Creation Tours: Part 1


This month I decided to take you on a tour of a museum, a Creation Tour, that is. TASC and Reasons2Believe, 1  an apologetics organization headed by Ben LaCorte, have joined forces to create a tour of the North Carolina Museum of Natural Sciences (NCMNS) 2  given from a biblical creation perspective. We have named the effort Creation Tours. Creation Tours was created to provide a biblical alternative to the secular evolutionary and materialistic understanding of nature, primarily for Christian homeschool and private school groups. The tours usually cover eight stations in the museum, each station taking ten to fifteen minutes. The usual stations include (alleged) whale evolution, butterfly metamorphosis, animal migration, biodiversity, dinosaurs, alleged transitional forms (fossils), dating methods, cosmology, and abiogenesis. Each station is explained from both biblical and scientific perspectives. We have several scientists and engineers on our faculty, including Dr. David Greear (engineering and theology); Dr. Gerald VanDyke (botany); Ben LaCorte, MA (engineering and biblical literature); Paul Harry, PE; Mark Stephens, MCS (general science); Dr. Chris Berg (apologetics); and Dr. Dan Reynolds (organic chemistry). We have occasionally had others teach as well. To date, we have guided roughly thirty tours with students ranging from ten to college age. Parents and teachers often attend. Our goal is to show students that the Bible can be trusted as historically and scientifically accurate.

Exhibits and Discussion


To begin we provide an overview of the tour. We explain how the materialistic philosophy that currently dominates our culture teaches that the universe started in a chaotic state and has been improving, organizing, and increasing in complex information ever since (cosmic and biological evolution). We contrast that view with the biblical view that God created a perfect universe that has been slowly decaying since the Fall of man.

During the tour, some of the instructors use visuals in the form of paper or tablet computers. Students can ask questions and make comments. In what follows, more detail has often been provided than is shared on the tour. We try to make our presentations be age-appropriate and concise.

Station 1: Whales


Blue whale skeleton at NCMNS
Figure 1: Blue whale skeleton at NCMNS


Alleged evolutionary whale series
Figure 2: Alleged evolutionary whale series

Our first science stop is a skeleton of a blue whale (Fig. 1), the largest creature to ever live on Earth, even larger than the dinosaurs. Many evolutionists believe that the fossil evidence for the evolution of whales from land mammals is one of the best examples of a series of transitional forms in the fossil record. 3

Evolutionists believe they have found a nearly complete fossil sequence for the evolution of modern whales from a land mammal called Pakicetus (52 mya, Fig. 2), but there are many problems (Table 1 4 5 ). Sometimes the fossil evidence in the “whale series” is partial and fragmentary with key diagnostic pieces missing. Nevertheless, evolutionary scientists are often quick to assume evolutionary relationships and fill in the gaps of fossil evidence with their creative imaginations. Such was the case with Pakicetus. The first fossil evidence consisted of a partial skull only. Nevertheless, published drawings of Pakicetus included flippers, a blowhole, eyes on the side of the head (like modern whales), etc. Later fossil discoveries showed there was no blowhole, no flippers, and the eyes were positioned in front like most land animals. Also, an ear bone called the sigmoid process, thought to be diagnostic of relatedness to whales, was found in Pakicetus.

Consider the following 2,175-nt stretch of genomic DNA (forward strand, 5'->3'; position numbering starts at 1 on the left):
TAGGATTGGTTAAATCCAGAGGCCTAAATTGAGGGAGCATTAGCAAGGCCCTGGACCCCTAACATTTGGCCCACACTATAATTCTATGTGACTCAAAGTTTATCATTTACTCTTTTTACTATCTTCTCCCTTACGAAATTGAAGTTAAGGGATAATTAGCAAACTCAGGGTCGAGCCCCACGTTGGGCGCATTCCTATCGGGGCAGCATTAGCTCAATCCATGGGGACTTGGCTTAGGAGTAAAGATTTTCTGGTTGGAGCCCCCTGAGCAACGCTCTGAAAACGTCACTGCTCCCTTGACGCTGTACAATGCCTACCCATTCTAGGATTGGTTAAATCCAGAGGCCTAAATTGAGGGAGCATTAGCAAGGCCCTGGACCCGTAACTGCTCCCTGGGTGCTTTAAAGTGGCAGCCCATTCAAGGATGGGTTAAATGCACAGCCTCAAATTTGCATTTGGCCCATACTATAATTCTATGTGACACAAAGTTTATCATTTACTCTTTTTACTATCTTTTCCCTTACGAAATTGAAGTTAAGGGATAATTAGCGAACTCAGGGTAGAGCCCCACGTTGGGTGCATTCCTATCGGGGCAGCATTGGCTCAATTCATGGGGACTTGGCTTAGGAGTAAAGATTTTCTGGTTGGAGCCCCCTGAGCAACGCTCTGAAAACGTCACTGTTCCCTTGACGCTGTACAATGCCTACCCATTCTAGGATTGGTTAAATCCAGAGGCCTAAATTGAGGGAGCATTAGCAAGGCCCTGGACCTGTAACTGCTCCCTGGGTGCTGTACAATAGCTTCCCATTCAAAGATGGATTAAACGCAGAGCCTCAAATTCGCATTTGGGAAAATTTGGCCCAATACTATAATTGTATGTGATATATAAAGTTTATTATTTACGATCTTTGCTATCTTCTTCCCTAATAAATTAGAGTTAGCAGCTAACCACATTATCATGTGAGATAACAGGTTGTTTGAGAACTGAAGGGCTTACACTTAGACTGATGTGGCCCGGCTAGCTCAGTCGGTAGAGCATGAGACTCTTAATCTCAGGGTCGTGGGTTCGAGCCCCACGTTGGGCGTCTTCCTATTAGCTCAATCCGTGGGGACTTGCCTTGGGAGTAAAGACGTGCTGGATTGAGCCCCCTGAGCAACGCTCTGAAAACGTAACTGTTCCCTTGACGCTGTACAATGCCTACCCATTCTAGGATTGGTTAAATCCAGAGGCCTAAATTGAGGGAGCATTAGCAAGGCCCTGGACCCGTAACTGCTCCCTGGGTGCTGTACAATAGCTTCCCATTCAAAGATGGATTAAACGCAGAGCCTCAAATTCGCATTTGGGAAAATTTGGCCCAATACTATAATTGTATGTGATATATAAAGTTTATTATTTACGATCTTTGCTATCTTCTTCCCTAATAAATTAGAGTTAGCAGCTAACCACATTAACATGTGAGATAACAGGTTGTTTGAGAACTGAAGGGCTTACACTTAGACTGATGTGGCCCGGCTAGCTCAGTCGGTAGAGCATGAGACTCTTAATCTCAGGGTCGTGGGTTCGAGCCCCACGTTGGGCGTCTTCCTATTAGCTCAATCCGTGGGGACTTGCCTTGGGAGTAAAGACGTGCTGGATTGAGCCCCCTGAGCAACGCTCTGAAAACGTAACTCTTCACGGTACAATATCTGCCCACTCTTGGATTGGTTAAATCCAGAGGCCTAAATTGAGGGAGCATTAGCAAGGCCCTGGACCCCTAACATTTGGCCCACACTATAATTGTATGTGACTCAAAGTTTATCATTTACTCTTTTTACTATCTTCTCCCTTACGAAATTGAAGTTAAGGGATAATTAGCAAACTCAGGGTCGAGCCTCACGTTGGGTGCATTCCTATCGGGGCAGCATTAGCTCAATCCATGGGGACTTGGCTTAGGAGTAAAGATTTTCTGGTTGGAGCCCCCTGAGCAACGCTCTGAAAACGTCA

But it is now known the sigmoid process in Pakicetus is dissimilar to the same bone in whales. Also, the involucrum, another ear bone once thought to be unique to whales and present in Pakicetus, has now been found in other land animals (e.g., Indohyus), so it can no longer be considered diagnostic of whales (Table 1 4 5 ). So, there is now no compelling fossil evidence that Pakicetus was anything but a land animal with no obvious relationship to whales.


Alleged vestigial hind limbs of a blue whale (NCMNS)
Figure 3: Alleged vestigial hind limbs of a blue whale (NCMNS)

Other problems for the Pakicetus-to-whale evolutionary story include: (1) the short time (<10 million years) 6  available to transform a land mammal into a whale; (2) the fact that some of the organisms in Table 1 lived at the same time (e.g. Basilosaurus and Durodon); (3) that the oldest known fully aquatic whales were contemporaries of Ambulocetus7  (4) that the alleged vestigial hind legs of whales facilitate reproduction and are different in males and females (Fig. 3); (5) the lack of an intermediate between Rodhocetus and Durodon; and (6) whales are most similar to the hippopotamus genetically out of all extant land animals, but the earliest known hippos are purported to be only fifteen million years old, etc. In addition, the fossil evidence that Rodhocetus had a tail fluke and other whale-like characters is lacking, bringing into question its alleged transitional status. 8

Table 1: Fossils of whales and their alleged ancestors 4 5

Species (in order of appearance in fossil record - top-most recent)

Dwells on land, sea, or amphibious Fossil Remains Date Extant or Extinct Involucrum Size Comments
Modern whales Sea Complete skeleton 49 mya to present Extant and extinct Yes 30–80 ft long Tail fluke, flippers, blowhole, eyes on side of head in line with teeth, echolocation
Basilosaurus Sea Same time as Dorudon 40 mya Extinct Yes 65 ft long Teeth not whale-like; nostrils not on top
Dorudon Sea Same time as Basilosaurus 40 mya Extinct Yes 16 ft long - giant fresh water otter -
Rodhocetus Amphibious Incomplete 42–48 mya Extinct Yes   No flippers, had hoofed toes, no evidence for long tail, probably no fluked tail